Although the programme typically contains few non-trivial stunts or dramatic special effects, the first episode includes an example of Ash Morgan’s favourite con, known as “The Flop”: having previously received a fractured skull in a bar brawl, Morgan deliberately steps in front of moving cars and exaggerates the accident. Although not actually hurt, X-ray scans show his fractured skull, and the driver’s insurance company pays out a compensation claim. Glenister balked at doing the entire stunt himself, saying “I got a stunt man who did all the smashing against the windscreen stunts but I did everything else… We all like doing the stunts involving driving fast because it’s boy’s-own stuff but when it comes to the dangerous stunts I’m quite happy to leave it to someone else goalie in soccer!”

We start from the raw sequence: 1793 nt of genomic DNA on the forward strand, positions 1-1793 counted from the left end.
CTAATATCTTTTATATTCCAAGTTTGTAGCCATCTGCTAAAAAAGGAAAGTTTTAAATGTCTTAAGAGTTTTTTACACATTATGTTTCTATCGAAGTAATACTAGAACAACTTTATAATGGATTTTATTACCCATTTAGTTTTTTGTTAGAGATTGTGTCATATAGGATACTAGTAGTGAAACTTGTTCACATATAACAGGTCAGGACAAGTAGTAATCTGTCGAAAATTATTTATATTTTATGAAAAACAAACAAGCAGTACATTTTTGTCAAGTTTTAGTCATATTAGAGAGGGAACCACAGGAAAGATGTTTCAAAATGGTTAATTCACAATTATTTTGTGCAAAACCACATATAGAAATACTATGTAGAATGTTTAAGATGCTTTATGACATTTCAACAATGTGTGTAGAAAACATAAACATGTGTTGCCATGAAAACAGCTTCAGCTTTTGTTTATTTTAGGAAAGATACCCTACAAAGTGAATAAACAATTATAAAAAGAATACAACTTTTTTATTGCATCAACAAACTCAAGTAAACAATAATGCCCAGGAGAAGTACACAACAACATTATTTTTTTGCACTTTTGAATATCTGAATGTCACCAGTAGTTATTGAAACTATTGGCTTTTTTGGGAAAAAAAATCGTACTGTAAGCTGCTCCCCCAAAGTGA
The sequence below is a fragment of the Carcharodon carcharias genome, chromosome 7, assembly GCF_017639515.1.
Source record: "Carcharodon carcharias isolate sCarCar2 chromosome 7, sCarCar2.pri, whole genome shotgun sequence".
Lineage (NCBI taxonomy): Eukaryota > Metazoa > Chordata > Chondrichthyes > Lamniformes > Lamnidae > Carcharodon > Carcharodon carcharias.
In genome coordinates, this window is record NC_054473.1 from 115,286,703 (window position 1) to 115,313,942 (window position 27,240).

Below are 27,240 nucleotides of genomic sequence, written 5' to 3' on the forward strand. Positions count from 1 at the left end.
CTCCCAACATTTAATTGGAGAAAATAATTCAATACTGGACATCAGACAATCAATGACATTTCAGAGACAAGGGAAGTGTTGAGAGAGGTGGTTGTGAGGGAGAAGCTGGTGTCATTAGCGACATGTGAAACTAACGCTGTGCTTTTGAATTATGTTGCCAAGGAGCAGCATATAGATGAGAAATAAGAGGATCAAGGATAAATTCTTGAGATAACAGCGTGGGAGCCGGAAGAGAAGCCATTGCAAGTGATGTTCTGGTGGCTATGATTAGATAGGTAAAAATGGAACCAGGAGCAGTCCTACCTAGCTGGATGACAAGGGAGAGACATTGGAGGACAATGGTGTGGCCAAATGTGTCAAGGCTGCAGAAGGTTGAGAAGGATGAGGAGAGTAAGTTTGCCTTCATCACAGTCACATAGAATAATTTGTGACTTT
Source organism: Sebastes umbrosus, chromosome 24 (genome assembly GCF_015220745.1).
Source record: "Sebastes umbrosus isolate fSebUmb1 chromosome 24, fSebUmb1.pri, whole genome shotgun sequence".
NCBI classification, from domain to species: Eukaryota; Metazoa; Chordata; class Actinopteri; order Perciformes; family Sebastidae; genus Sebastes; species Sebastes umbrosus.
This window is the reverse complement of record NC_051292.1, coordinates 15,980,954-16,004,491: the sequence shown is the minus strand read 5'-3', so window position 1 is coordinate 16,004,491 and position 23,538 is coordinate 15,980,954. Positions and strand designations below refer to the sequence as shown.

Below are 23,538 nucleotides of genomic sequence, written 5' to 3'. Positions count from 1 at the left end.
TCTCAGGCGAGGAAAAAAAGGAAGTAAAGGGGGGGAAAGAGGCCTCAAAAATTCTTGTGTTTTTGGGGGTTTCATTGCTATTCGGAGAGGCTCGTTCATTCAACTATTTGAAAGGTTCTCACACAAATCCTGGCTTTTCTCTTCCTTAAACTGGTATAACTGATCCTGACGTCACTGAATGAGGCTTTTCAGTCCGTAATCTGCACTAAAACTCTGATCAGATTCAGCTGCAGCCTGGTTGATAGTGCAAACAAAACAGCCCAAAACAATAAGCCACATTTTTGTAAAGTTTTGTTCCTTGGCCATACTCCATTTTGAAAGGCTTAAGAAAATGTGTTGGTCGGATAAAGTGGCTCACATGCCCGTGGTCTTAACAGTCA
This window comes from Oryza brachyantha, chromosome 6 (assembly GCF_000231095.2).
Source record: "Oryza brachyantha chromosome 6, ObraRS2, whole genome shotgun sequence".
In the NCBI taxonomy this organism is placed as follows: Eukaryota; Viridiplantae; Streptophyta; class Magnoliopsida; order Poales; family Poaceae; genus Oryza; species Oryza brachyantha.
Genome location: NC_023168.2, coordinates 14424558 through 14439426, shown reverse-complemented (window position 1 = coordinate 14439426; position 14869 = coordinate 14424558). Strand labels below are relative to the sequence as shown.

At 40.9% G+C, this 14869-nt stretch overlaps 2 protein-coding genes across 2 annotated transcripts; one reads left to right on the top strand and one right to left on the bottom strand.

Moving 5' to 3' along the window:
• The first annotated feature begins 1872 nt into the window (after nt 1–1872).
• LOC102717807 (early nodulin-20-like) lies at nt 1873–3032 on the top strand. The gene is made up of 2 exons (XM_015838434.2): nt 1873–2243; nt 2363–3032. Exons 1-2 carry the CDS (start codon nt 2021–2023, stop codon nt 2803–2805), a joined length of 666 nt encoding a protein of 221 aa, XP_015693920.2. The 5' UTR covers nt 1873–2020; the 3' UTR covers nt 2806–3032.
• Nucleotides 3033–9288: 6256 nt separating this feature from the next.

The first episode of Hustle was broadcast on BBC One on 24 February 2004, driven by a strong advertising campaign organised by Abbott Mead Vickers, surrounding its slogan, “the con is on”. The programme was an immediate success, attracting over 6.7 million viewers, and attracting favourable reviews (see below). Before the first series had finished airing, the BBC had sold rebroadcast licenses to TV channels in twelve countries, including Italy, Norway, Germany, Israel, Russia and the Netherlands. Anita Davison, Commercial Director for BBC Worldwide, claimed that “The series [had] all the hallmarks of a huge international hit”. The series was later licensed to broadcasters in India and South America. In 2016 BBC Persian aired it in Persian language for Iran, Afghanistan and Tajikistan.